(director/writer: Gillies MacKinnon; screenwriter:Joe Ainsworth; cinematographer: George Geddes; editor: Anne Sopel; music:Nick Lloyd Webber; cast: Timothy Spall (Tom), Natalie Mitson (Young Mary), Ben Ewing (Young Tom), Phyllis Logan (Mary Logan), Grace Calder (Fran, B&B guest), Celyn Jones (Doctor Martin), Brian Pettifer (Billy, drunk), JS Duffy (Pete); Runtime: 86; MPAA Rating: NR; producers; Roy Boulter, Sol Papadopoulos: Samuel Goldwyn Films; 2022-UK

“Too straightforward to have gone anywhere not expected.

Reviewed by Dennis Schwartz

Scottish filmmaker Gillies MacKinno(“Whisky Galore”/”Pure”) is the director of this touching bittersweet British road-trip drama, made up of travel vignettes, whose film is emotionally packed with poignancy but too much sentimentality. In any case, the heart-warming weepie stars the marvelous Timothy Spall as its star passenger, which makes it a good ride no matter. Spall plays with great feeling and dignity a man whose defining quality was the love he had for his wife. The charming and sincere screenplay is co-written by MacKinnon and Joe Ainsworth.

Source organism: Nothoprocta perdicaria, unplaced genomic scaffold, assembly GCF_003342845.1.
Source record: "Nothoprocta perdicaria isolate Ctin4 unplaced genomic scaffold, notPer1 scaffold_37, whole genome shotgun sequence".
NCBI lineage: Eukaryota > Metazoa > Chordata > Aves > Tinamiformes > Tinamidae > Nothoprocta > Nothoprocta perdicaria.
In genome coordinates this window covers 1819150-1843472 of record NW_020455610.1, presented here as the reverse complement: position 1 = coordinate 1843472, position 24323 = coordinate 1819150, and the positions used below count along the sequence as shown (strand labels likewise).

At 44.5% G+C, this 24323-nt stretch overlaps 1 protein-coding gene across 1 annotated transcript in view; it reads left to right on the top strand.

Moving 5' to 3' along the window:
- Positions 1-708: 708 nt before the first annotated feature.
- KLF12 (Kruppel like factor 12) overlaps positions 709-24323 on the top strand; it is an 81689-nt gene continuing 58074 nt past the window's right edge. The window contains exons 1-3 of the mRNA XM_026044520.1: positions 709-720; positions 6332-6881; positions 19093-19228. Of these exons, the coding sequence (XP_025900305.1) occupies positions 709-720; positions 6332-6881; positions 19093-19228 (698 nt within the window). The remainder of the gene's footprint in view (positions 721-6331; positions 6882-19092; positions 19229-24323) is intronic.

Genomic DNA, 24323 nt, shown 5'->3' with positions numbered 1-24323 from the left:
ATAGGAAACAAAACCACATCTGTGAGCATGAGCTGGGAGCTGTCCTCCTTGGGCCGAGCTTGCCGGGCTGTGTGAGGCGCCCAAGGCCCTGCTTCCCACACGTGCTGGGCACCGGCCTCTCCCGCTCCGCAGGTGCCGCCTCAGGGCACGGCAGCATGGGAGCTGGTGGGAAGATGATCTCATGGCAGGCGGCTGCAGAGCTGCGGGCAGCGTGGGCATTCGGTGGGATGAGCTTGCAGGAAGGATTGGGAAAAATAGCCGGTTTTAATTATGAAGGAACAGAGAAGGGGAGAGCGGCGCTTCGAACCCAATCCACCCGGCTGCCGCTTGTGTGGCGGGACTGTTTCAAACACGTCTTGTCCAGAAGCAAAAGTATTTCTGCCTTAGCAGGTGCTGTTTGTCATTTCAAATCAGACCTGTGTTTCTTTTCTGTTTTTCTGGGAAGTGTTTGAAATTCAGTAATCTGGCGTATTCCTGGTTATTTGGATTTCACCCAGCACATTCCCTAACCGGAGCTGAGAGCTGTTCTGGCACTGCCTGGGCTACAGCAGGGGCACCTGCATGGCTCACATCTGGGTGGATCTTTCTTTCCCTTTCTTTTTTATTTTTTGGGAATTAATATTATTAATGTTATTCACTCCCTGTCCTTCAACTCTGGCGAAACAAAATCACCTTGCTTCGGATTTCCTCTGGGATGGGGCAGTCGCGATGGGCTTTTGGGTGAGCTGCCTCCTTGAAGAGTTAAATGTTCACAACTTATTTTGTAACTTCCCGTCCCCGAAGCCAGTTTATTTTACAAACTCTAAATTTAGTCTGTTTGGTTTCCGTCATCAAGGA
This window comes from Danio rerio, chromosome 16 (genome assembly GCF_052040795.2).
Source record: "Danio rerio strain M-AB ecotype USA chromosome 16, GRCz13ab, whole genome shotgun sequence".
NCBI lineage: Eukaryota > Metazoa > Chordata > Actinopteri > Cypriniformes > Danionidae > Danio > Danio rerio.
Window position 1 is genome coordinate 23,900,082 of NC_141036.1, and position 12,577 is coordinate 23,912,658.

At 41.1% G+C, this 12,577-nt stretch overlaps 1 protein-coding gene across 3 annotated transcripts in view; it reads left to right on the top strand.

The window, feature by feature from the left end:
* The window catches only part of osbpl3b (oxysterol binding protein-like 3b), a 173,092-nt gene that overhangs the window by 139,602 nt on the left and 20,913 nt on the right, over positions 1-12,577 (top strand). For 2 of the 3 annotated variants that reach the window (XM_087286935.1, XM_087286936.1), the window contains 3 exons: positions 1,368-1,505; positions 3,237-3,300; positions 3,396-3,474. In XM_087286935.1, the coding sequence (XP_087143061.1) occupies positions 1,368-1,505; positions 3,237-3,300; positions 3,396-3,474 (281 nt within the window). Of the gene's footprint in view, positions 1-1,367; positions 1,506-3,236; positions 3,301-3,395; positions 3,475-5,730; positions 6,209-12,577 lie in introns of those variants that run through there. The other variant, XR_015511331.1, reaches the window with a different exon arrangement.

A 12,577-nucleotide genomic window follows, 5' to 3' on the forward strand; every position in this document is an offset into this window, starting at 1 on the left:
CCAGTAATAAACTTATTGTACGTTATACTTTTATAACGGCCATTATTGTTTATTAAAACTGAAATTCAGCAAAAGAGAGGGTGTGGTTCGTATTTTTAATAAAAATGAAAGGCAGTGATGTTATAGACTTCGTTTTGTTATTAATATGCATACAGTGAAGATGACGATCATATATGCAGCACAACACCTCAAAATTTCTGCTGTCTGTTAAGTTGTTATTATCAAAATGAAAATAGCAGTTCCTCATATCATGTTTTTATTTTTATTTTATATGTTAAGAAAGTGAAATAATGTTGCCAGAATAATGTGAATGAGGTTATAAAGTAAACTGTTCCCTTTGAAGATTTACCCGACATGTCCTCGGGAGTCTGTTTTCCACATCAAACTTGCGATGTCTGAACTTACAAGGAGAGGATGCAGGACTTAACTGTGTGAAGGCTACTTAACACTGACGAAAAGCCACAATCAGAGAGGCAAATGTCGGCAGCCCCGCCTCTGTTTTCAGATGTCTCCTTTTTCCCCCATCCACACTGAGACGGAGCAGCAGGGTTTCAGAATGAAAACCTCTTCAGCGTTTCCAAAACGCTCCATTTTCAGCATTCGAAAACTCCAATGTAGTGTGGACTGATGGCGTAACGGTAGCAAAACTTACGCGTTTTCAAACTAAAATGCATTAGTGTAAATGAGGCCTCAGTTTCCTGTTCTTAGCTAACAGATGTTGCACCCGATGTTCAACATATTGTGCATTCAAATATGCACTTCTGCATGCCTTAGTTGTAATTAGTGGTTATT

The mild-mannered 90-year-old Tom (Timothy Spall, playing someone older), can’t stop grieving over the recent death of his wife (Phyllis Logan) and decides to use his free bus pass to journey by public bus with his wife’s ashes from northern Scotland (in the John O’Groats area) where he was living at, to southern England’s Land’s End in Cornwall), where he met his wife. The despondent Tom hopes the trip gives him some comfort, that he bids peace to his country and seeks closure from his beloved wife’s death.

The film’s format has the old-fashioned pensioner, a retired engineer, Tom, disconnected from modern-day England, meeting all sorts of Brit bus riders on his road trip

Though most of the vignettes were pleasant, I wish more of them could have been more humorous and had greater depth. The people he meets range from mostly friendly bus drivers to an assortment of passengers–some who could be unruly, or racist. There were also those who treated him with kindness or children he had a good way with. The point of the journey seems to be how each generation still recognizes the other by showing its love for the other when possible, which thereby shows a unity in the Brit world.

The film is a minor one, and was too straightforward to have gone anywhere not expected. David Lynch’s The Straight Story (1999) follows the same theme but tells a more powerful story.